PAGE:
HPR’s objective is to produce custom handload performance at production prices. Everything they do is performance driven, with all American components wherever possible. One example of their load-specific drive is their .380 ammo.

After seeing the effects on some shooters of the “highest velocity possible” loads, they intentionally dialed their load back. It seems these HV loads in today’s micro guns result in excessive recoil and pain with each shot. A minimal amount of practice often results in bleeding hands— certainly not conducive to learning!

As a result, the owners of these tiny guns do not train or practice enough, reducing the efficiency of the gun/ ammo/shooter combination. With their reduced-recoil rounds, HPR offers a combination of an effective round that the shooter can shoot for training, practice, and use as a carry load. On the other end of the scale, full-bore .357 Magnum rounds are generally used by experienced handgun hunters, and thus are loaded for maximum velocity.

Ammo gets a final inspection.

This pursuit of load-specific performance has led HPR to create the EMCOM line, limited at this time to 9mm. EMCOM is a military acronym for Emissions Control Munitions, in this case meaning noise and flash emissions.

These rounds were developed for use in sound-suppressed arms, primarily for the U.S. Military. Other rounds in development for this line are .40 S&W, .45 ACP, 5.56 NATO, .300 Blackout, and 7.62 NATO. These will be released after beta testing by Silencerco, a manufacturer of suppressors for our troops.


Is all this searching for perfection worth it? Let’s start with the rigor they apply to keeping the rounds clean. I scrubbed my 1911 clean to bare steel and fired a box of HPR 230-grain .45 ball ammo for testing. Then I stripped it down again. No question, the gun was cleaner than after a box of any other production line ammo.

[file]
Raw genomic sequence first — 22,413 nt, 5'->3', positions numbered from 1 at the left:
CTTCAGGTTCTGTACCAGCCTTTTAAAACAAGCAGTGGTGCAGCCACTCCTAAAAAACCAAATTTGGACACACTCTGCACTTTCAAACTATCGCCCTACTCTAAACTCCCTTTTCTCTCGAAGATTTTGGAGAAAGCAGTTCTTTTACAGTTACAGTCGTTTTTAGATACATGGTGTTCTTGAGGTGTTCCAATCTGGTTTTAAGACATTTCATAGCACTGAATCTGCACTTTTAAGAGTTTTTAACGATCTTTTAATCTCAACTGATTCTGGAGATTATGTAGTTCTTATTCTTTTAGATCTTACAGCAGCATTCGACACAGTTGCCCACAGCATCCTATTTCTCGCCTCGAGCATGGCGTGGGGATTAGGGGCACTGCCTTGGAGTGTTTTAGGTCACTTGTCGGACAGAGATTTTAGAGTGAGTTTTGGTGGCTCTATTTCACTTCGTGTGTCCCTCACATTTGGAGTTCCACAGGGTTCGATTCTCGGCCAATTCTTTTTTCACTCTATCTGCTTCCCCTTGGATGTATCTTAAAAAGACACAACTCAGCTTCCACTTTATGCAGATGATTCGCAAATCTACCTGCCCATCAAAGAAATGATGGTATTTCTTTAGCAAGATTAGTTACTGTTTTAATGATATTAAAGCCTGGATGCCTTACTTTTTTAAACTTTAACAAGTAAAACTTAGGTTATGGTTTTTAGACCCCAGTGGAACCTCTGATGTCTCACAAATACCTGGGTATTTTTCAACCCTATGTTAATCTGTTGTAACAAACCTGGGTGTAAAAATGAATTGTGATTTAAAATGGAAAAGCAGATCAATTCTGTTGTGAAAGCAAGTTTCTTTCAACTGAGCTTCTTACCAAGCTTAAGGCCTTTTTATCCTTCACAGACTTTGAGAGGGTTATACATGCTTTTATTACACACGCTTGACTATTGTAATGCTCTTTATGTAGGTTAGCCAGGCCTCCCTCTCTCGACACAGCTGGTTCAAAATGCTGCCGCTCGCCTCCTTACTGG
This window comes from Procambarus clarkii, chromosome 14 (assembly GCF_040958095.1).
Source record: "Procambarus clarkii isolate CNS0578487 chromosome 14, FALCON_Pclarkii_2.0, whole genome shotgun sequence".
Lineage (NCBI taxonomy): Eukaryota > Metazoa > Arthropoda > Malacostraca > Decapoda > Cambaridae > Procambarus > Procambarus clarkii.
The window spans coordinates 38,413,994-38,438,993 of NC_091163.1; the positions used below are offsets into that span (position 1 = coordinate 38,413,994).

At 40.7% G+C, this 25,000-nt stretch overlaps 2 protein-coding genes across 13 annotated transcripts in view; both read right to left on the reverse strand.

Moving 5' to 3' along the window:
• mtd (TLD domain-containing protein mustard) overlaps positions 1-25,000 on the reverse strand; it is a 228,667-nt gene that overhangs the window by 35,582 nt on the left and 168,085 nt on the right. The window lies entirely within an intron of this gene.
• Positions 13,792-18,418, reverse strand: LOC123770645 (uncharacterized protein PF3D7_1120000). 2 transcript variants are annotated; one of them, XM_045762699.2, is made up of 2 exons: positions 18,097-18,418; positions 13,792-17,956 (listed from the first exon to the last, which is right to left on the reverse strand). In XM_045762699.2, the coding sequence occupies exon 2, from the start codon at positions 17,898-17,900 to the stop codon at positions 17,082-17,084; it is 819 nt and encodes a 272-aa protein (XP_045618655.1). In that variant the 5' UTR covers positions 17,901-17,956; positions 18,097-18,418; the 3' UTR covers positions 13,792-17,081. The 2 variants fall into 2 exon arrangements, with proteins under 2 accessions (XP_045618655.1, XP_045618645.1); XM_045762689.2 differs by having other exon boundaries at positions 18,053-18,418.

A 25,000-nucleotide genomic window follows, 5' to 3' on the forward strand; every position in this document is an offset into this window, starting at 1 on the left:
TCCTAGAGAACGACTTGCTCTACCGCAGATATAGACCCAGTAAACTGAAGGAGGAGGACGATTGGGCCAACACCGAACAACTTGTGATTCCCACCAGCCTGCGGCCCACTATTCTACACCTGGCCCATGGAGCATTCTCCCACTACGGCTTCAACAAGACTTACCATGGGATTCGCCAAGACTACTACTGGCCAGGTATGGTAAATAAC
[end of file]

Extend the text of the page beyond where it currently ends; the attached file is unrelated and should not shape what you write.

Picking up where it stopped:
I don’t know how to quantify how much cleaner, but subjectively, it was a lot cleaner. HPR has earned the right to call its ammo “Hyper Clean,” as it says on each box.

How about uniformity? I chronographed HPR .45 230-grain ball and JHP ammo, and found each had exactly the same standard deviation (the amount each round can be expected to vary from the average) of 10.6 fps. The ball clocked 779.1 fps and the JHP ran hotter at 826.5 fps— each load tailored for its expected use of training or self-defense.

As for accuracy, in the calibers I tested, HPR ammo equaled the best groups I am capable of with those guns. I’m not going to claim tiny groups—with the guns I use, I have never shot those cloverleafs some claim, although I have done well.

HPR ammo was no hindrance to extracting the best from each of the guns I tested. Your skill level may exceed mine—or not. But you will be able to try for your personal best with HPR products.

Every ammunition maker is loading as fast as they can to get product out to shooters. Unfortunately, this has resulted in some sub-standard rounds getting to buyers. But at HPR, they are working as fast as they can maintain their high standards, to ensure every box has the same quality. They are in it for the long haul.

If you’re lucky enough to find a box of HPR ammo in your caliber, you will be pleased with its accuracy, uniformity, and clean-burning characteristics.